Disney knows that Star Wars: The Last Jedi is going to make a lot of money, but the company is giving US theaters a strict set of rules that will maximize the movie's earning potential while increasing the studio's cut of the profits.

As reported by the Wall Street Journal, theaters that show the next entry in the Star Wars series must hand over a 65 percent share of the ticket-sales revenue to Disney. Most studios request around 55 percent. This is a "new benchmark," according to the WSJ, though it's only 1 percent more than what Disney asked for the last two Star Wars titles.

The next demand is that theaters show The Last Jedi exclusively in their largest auditorium for a minimum of four weeks---another rule that was in place for the previous movies. While The Last Jedi will obviously be popular, this requirement could pose problems for small theaters that might have only one screen.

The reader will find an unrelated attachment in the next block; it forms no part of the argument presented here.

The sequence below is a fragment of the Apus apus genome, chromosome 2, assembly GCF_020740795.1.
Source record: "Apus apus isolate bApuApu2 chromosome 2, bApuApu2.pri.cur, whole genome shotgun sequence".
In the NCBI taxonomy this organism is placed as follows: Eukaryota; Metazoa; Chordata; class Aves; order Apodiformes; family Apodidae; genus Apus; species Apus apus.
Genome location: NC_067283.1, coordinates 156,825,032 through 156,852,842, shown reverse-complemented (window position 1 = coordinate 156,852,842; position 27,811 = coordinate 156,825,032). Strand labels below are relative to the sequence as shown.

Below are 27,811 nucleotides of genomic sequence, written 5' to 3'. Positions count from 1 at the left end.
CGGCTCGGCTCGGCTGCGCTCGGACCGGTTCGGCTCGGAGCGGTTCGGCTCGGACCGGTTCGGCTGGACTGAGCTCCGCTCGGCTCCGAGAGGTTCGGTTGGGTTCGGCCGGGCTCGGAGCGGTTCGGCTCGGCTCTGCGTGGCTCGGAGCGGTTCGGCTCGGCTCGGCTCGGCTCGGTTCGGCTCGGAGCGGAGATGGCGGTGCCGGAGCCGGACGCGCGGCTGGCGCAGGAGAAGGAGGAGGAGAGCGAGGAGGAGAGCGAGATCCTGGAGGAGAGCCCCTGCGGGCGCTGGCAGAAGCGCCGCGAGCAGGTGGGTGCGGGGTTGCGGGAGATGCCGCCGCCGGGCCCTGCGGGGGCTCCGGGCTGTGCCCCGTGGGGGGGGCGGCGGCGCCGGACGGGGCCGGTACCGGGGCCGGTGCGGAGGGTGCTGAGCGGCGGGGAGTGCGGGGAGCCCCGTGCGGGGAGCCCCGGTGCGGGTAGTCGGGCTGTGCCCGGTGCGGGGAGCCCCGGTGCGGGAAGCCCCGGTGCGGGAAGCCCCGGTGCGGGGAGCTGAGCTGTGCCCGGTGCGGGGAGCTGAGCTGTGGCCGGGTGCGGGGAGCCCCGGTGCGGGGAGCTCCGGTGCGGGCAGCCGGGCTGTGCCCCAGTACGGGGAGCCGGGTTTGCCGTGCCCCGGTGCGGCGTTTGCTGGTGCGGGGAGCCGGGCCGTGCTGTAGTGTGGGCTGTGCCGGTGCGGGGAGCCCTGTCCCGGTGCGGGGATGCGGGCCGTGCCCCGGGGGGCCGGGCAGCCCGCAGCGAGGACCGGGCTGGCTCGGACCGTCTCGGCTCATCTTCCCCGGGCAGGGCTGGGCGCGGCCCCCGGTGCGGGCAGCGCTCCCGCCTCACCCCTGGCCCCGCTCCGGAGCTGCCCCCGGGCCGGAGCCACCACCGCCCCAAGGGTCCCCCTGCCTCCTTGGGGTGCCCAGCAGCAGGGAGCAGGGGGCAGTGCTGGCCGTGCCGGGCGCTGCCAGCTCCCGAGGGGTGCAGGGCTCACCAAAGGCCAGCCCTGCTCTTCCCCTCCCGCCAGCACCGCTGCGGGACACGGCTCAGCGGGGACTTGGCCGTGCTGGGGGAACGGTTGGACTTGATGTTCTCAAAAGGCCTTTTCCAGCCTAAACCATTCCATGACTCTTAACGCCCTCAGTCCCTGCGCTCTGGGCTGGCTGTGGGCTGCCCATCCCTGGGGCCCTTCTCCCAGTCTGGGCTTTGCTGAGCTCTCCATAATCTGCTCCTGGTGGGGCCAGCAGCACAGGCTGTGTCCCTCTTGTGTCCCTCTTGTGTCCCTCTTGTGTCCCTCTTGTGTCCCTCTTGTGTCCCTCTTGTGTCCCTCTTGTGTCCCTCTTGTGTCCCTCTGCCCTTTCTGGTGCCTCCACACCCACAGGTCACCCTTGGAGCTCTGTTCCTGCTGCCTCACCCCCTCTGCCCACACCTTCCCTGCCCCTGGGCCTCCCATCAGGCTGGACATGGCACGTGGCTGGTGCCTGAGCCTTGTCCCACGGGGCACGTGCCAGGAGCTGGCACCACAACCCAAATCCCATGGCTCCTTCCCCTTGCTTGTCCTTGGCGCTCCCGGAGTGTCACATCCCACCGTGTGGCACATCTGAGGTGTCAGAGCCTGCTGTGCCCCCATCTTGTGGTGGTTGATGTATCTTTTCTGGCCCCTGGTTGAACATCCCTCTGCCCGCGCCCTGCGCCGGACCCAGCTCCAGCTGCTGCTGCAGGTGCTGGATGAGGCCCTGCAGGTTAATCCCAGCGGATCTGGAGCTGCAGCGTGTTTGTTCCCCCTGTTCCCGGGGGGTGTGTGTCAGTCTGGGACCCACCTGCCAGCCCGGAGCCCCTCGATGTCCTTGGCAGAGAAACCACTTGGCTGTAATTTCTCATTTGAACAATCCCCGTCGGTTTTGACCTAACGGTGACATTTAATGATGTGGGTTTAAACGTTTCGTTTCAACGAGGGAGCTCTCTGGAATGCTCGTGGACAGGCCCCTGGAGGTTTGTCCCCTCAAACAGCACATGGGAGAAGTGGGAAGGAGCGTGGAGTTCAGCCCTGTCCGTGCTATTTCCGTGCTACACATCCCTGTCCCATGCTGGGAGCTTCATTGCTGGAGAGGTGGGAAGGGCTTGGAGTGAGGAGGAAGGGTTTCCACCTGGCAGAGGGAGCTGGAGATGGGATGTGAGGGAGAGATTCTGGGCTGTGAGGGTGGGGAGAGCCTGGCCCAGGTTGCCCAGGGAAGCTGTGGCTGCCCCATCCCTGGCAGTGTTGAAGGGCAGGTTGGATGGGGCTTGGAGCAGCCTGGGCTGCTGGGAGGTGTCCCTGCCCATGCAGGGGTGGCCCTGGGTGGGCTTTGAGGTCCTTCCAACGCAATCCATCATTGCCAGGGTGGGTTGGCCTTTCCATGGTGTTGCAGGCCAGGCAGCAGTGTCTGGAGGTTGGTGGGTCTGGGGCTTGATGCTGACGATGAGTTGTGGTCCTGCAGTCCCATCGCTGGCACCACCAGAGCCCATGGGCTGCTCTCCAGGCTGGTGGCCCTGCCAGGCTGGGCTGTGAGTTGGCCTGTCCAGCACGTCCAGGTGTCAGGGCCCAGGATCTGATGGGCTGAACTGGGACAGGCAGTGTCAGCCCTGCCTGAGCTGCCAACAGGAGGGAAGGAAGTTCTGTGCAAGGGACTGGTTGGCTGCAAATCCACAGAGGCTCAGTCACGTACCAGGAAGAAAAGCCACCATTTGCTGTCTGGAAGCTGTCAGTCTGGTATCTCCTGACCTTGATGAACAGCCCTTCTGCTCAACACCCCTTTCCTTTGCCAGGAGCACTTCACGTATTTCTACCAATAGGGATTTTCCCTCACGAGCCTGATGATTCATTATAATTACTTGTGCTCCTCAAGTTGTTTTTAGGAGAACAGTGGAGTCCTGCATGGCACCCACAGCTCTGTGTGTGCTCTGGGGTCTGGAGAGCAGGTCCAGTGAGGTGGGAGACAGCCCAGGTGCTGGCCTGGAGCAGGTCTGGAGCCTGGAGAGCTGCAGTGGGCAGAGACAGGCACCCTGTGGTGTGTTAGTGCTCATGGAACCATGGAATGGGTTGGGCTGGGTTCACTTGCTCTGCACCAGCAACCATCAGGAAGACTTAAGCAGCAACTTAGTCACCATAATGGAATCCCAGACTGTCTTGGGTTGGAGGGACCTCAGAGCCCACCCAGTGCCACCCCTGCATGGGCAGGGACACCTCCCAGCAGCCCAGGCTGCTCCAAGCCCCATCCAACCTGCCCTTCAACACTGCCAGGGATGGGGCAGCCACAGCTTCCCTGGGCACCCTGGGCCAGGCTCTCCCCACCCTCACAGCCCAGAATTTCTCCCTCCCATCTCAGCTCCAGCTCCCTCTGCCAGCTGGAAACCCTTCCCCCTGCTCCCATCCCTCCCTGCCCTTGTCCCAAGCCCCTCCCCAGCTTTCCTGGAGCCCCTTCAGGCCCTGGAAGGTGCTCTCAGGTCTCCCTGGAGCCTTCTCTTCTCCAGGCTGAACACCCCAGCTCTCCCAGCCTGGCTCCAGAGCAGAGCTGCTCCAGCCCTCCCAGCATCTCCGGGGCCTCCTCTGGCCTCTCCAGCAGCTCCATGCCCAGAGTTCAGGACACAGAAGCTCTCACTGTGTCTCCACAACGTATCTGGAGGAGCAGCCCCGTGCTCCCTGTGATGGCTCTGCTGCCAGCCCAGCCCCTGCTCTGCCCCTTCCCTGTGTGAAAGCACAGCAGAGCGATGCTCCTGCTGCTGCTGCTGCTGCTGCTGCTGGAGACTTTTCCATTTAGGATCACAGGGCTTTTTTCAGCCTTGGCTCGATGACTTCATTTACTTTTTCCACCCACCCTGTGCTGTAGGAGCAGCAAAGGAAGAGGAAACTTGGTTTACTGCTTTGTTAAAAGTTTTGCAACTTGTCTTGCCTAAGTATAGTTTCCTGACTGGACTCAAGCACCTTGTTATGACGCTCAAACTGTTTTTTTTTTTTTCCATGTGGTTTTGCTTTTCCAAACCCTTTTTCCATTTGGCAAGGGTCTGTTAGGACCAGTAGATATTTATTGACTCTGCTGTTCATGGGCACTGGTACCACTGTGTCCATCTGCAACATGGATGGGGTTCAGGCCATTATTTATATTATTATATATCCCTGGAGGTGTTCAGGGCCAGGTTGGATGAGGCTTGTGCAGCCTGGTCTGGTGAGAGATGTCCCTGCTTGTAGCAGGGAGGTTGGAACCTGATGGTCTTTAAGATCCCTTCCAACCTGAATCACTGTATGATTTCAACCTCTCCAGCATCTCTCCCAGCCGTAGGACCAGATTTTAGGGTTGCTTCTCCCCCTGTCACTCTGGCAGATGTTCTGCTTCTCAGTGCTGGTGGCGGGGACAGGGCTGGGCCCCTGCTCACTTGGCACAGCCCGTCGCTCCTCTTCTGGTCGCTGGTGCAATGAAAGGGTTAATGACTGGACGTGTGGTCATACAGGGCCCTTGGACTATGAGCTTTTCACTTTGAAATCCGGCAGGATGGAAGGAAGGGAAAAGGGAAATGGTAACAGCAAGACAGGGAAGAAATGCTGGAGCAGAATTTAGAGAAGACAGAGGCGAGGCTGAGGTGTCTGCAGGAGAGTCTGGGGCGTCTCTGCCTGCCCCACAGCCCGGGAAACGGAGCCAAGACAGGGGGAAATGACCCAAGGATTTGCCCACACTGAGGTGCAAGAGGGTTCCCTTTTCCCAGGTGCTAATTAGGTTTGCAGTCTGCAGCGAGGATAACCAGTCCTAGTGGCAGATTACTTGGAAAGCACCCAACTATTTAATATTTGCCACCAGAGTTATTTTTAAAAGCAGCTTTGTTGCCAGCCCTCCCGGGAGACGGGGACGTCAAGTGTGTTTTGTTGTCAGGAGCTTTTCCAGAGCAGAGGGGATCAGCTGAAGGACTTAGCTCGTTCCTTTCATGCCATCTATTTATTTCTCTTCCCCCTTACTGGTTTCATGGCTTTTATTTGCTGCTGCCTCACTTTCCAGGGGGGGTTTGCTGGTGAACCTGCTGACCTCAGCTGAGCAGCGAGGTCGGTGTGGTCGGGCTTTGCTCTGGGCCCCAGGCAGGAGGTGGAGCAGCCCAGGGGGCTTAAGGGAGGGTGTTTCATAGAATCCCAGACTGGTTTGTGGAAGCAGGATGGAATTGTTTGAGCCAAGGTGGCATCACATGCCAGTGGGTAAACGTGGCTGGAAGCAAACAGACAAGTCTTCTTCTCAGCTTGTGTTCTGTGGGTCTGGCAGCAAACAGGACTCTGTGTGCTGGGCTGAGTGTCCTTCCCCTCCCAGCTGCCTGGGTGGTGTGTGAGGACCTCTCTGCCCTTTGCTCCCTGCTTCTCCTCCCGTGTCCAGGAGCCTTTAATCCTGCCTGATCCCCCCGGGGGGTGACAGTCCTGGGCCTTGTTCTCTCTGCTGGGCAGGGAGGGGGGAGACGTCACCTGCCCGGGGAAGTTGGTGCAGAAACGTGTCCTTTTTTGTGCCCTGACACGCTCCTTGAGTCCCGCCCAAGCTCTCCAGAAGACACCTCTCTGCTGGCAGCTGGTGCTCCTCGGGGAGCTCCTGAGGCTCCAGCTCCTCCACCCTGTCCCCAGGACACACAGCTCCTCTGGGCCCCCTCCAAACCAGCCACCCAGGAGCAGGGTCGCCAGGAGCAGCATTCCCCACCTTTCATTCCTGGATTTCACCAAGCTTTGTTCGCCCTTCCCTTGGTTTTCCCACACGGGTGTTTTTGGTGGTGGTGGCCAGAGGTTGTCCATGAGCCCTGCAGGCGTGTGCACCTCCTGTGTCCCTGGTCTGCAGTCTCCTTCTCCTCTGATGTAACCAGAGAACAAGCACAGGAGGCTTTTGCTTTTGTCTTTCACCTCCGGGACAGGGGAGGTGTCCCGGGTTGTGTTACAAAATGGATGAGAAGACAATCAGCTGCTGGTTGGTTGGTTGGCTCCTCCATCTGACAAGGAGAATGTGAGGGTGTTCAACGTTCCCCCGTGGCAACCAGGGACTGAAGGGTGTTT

Disney's rules will only come into play if the Last Jedi grosses $500 million in the US and Canada, which is an almost certainty, especially when you consider that the highest-grossing film of 2015, The Force Awakens, brought in over $930 million domestically.

Should any theater dare to ignore Disney's rules, the company reserves the right to charge it an additional five percent of the ticket-sales revenue. This will happen for any infraction, including the cancellation of a single screening without Disney's consent.

In other Last Jedi news, a new TV spot appeared during Game 7 of the World Series last night. Highlights include Luke's return to the Millennium Falcon, Finn battling Captain Phasma, and, err..., some more Porgs.